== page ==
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Editorial
November 2001

Ocular InjuriesIs It Possible to Further Limit the Occurrence Rate?

Arch Ophthalmol. 2001;119(11):1712-1713. doi:10.1001/archopht.119.11.1712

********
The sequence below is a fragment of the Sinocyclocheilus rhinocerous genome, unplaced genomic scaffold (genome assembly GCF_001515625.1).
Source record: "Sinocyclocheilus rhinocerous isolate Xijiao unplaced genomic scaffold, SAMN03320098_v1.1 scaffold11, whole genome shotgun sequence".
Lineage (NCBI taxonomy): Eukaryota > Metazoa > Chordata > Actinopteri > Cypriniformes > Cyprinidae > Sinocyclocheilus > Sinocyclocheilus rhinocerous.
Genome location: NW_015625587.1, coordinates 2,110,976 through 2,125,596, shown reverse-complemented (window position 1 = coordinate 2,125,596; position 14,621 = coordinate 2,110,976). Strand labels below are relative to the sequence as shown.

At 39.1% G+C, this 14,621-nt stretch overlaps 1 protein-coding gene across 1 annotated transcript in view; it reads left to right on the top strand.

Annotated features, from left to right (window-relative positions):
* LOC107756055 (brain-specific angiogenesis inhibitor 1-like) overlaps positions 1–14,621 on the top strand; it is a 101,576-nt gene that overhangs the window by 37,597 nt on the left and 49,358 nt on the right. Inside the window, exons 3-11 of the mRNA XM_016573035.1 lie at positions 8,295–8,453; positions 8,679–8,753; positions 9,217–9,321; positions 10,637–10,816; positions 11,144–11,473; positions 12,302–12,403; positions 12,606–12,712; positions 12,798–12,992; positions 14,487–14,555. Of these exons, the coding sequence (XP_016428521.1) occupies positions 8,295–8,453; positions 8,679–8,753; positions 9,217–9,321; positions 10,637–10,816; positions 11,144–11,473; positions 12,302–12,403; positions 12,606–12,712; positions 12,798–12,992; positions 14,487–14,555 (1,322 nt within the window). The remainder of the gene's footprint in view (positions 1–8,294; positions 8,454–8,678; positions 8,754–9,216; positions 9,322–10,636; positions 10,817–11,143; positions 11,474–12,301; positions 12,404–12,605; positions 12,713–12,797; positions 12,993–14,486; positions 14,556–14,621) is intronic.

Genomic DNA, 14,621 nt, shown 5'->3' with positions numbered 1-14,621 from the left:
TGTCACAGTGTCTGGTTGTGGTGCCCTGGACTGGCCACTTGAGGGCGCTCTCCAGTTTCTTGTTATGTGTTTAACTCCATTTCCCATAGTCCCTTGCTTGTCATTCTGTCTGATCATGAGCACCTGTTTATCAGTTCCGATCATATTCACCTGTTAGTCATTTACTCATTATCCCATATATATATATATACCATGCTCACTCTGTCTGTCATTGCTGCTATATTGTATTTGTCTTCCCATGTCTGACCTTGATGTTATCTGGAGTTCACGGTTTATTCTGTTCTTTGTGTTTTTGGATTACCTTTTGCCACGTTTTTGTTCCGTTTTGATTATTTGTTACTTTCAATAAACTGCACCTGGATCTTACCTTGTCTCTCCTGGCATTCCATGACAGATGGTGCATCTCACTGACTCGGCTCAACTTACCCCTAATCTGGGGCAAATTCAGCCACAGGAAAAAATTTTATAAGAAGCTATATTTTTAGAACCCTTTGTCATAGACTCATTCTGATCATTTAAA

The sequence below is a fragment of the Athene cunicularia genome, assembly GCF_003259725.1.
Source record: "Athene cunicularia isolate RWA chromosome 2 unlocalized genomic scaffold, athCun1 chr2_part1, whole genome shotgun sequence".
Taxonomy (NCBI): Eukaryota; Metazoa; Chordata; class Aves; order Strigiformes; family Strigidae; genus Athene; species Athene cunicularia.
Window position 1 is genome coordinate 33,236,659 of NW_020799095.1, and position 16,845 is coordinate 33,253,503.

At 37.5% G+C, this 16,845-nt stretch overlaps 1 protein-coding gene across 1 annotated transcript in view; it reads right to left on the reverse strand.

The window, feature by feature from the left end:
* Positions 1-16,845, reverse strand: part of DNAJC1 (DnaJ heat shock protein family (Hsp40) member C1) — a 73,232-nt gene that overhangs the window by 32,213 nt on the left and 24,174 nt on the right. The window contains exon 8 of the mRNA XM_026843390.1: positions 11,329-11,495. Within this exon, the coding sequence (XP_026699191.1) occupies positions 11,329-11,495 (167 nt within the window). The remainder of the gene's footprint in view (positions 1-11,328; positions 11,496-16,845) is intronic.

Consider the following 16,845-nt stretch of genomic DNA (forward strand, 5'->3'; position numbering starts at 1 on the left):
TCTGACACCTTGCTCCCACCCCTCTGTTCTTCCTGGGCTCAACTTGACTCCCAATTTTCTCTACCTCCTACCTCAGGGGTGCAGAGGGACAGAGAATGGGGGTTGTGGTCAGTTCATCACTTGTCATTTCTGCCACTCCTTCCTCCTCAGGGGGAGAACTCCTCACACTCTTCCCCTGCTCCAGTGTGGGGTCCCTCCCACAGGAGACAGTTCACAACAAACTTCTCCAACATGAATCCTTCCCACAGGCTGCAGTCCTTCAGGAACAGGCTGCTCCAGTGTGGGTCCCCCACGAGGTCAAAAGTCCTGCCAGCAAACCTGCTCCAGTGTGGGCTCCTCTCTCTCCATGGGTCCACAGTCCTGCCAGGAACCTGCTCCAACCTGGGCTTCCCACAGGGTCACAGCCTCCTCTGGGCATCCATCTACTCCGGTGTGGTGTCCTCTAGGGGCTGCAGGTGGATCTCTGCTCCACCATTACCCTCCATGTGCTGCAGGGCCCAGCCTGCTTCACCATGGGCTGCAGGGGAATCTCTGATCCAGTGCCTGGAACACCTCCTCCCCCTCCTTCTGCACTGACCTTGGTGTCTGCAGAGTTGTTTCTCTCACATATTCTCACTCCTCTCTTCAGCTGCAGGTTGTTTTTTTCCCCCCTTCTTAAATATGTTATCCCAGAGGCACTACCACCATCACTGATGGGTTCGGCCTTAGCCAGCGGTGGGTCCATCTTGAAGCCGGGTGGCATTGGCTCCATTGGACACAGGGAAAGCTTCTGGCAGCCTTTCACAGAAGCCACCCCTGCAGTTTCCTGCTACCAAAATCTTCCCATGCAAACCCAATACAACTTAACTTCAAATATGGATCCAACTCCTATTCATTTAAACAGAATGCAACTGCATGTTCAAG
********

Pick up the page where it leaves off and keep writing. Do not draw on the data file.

IN THIS ISSUE OF THE ARCHIVES, Andreotti et al1 present a retrospective study describing the nature and incidence of ocular injuries occurring in military personnel. Incidence rates were based on hospitalizations and ambulatory visits for eye injuries. Approximately 1% of military personnel were treated for ocular injury in 1998 (the year of the study). While this study may slightly underestimate the true incidence of ocular injury, this figure seems to support previous estimates of ocular trauma in the United States, where it has been suggested that there are approximately 2.5 million ocular injuries (approximately 1% of the general population) occurring each year. Orbital floor fractures, contusions, and open wounds to the adnexa accounted for most hospital admissions. Most ambulatory visits were for superficial wounds. Not surprisingly, males had twice the incidence of injuries as females, and injuries were much more common in less educated, young individuals. While less serious injuries were related to occupation, most of the more serious ocular injuries occurred in motor vehicle accidents and fights, oftentimes not directly related to military duty.

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